Friday, May 4, 2007


The past two weeks I've been attending a new small group. I was invited by one of my fellow church-nursery volunteers. In between holding babies and picking up chewed Cheerios, we had discovered some common interests, and he thought I might enjoy this group. So far, it's been good.

Last week, one of the group members invited us to his home - which he brought to us. It's a converted bread truck in which he has been living for the past three years. A white painted board on the back proclaims "Simplify" in green letters. Five portholes punched into one side provide light; the inside is spare but inviting and clean, with a faint smell of varnished wood and a camp-out feeling. He explained that he used to have a three-bedroom house full of stuff--but became convinced he really didn't need it. He plans to spend the summer on the road, sharing his home and his "simplify" message with whoever happens to be open to it. He pointed out to us that the average US family has decreased in size since the 1950's, while living space has increased - to the point where we now have 6 times the living space our grandparents had. "Give away your stuff!" he encourages. "You'll be amazed at how good it feels."

Refreshing - and challenging. I love the fact that this guy is living out his convictions--"walking the talk", so to speak. I've always liked the concept of living simply, though I haven't practiced it consistently. I sincerely enjoy the process of de-cluttering, and I think if I lived alone I would prefer a smaller, emptier space - but since kids have entered my life, the process of accumulation has already accelerated. How much time do we spend just trying to sort through and clear away the sheer jumble of stuff that comes at us?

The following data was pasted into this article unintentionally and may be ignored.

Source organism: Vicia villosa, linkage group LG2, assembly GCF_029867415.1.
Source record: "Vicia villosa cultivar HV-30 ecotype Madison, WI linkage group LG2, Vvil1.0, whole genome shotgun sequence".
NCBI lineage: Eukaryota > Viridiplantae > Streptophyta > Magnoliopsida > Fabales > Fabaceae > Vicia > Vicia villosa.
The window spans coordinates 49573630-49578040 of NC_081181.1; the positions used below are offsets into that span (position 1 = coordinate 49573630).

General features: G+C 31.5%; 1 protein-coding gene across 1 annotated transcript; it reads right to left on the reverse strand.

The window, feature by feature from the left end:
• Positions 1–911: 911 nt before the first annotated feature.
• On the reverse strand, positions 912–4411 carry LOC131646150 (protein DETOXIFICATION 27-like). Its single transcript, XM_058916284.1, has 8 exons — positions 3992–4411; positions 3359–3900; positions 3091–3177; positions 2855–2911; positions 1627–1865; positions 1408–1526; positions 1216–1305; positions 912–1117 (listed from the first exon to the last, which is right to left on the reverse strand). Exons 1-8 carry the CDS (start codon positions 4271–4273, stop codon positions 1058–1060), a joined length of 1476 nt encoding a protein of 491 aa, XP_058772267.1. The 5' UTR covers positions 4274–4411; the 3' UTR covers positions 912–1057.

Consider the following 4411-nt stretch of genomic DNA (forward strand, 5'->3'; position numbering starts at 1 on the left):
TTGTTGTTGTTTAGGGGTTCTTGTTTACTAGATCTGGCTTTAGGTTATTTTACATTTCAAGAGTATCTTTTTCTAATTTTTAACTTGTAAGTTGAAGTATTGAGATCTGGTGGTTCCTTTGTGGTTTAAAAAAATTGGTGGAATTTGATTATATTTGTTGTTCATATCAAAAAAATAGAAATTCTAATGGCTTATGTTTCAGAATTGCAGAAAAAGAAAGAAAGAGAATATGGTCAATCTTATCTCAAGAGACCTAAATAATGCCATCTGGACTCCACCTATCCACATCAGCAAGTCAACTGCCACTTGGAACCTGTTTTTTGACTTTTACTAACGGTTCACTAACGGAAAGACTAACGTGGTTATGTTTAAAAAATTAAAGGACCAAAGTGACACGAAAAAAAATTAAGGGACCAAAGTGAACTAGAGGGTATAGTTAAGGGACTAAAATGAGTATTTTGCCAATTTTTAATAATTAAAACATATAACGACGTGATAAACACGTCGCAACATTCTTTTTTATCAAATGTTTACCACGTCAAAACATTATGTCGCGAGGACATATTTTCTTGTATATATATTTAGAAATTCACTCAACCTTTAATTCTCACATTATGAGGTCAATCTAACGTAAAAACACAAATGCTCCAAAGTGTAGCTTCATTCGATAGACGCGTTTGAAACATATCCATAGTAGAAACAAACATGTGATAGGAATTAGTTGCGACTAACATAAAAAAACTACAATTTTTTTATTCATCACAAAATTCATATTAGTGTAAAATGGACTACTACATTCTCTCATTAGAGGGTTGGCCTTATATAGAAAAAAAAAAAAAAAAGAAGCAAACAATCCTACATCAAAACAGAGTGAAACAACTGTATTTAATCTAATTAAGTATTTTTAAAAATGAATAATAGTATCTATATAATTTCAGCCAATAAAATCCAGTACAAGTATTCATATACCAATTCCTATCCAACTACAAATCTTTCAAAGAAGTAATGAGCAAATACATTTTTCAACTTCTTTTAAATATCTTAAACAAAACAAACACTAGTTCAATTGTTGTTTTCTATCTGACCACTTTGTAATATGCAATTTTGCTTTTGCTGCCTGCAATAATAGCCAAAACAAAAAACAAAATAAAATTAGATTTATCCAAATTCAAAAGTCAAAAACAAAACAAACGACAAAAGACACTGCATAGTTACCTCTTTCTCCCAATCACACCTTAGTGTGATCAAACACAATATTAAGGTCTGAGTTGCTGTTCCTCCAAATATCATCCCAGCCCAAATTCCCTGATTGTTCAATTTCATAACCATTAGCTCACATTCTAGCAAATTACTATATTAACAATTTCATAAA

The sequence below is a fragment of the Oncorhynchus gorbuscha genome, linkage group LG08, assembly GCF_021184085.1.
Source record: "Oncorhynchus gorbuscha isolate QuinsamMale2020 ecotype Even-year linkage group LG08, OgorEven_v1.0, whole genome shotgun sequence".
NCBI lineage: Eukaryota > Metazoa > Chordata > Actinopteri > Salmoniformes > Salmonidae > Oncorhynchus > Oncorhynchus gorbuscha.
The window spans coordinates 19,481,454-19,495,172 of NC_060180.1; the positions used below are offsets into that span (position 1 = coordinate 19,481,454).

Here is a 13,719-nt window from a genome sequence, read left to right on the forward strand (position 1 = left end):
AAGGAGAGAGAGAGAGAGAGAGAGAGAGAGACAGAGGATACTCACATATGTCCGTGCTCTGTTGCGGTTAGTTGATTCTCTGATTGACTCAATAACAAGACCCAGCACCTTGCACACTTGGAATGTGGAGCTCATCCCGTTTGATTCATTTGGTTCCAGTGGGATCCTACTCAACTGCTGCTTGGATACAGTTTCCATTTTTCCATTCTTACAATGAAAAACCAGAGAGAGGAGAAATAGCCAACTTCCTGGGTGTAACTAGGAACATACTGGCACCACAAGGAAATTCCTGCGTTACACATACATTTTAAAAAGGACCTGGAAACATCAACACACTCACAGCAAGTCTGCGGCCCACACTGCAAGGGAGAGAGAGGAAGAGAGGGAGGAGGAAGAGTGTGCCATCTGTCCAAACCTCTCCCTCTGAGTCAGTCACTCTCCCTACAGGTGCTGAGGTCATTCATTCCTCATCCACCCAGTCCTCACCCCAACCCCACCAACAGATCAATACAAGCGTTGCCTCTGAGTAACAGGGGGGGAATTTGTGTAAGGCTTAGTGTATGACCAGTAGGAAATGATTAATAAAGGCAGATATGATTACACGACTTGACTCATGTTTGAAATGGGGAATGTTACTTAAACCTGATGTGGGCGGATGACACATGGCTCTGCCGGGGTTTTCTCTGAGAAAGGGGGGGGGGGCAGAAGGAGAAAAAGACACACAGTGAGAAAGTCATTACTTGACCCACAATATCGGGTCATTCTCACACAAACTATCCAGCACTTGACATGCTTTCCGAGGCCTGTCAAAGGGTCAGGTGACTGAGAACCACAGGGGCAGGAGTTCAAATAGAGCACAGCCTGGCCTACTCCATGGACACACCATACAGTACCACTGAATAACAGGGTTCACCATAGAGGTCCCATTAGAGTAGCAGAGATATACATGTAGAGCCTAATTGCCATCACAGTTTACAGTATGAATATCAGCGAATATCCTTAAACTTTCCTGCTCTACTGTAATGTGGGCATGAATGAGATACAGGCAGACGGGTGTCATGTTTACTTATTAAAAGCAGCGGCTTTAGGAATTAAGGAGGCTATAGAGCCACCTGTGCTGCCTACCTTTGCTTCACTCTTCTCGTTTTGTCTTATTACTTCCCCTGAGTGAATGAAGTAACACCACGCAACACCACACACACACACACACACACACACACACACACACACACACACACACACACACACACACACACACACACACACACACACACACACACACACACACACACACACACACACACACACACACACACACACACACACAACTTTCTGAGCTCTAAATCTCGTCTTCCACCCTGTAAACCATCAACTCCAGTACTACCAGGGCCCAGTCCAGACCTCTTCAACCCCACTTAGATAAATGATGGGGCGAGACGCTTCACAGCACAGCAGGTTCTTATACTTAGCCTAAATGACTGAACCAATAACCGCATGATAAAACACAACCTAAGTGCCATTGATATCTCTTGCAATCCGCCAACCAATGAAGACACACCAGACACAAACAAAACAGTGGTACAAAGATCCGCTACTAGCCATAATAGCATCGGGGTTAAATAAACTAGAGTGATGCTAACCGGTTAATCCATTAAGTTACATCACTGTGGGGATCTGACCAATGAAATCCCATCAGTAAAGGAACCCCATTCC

I remember reading an article about the psychological stress of all the choices we have to make now - from buying a digital camera to simple grocery shopping. Is it possible to have too many choices? I remember trying to choose a health insurance plan when I was hired for my current job. It literally took me an entire day. I pored over the fine print trying to compare apples to oranges and weigh multiple types of benefits against each other. Choosing a cell phone plan, or buying a computer, is the same way. Even if we didn't own a lot of stuff, or gave most of it away, just living in this world requires us to navigate complex systems on a daily basis.

So, besides giving away your stuff, and not buying junk you don't need in the first place, what other ways can we simplify? Should simplicity be an end in itself, or should we focus more on managing the complexity we necessarily face - taking from it what we can and minimizing its potential to overwhelm us?

1 comment:

Mommavia said...

Every once in a while I try to declutter my mind. I often have lots of useless stuff floating around up there that I don't need. Do I really need to spend so much time thinking about our house selling or worry about our new home in San Diego? Nope. I don't need to think about that rude comment a stranger made to me at Target about my son's adoption either.

As I declutter my home in preparation for this move, it has helped greatly to declutter my mind once again.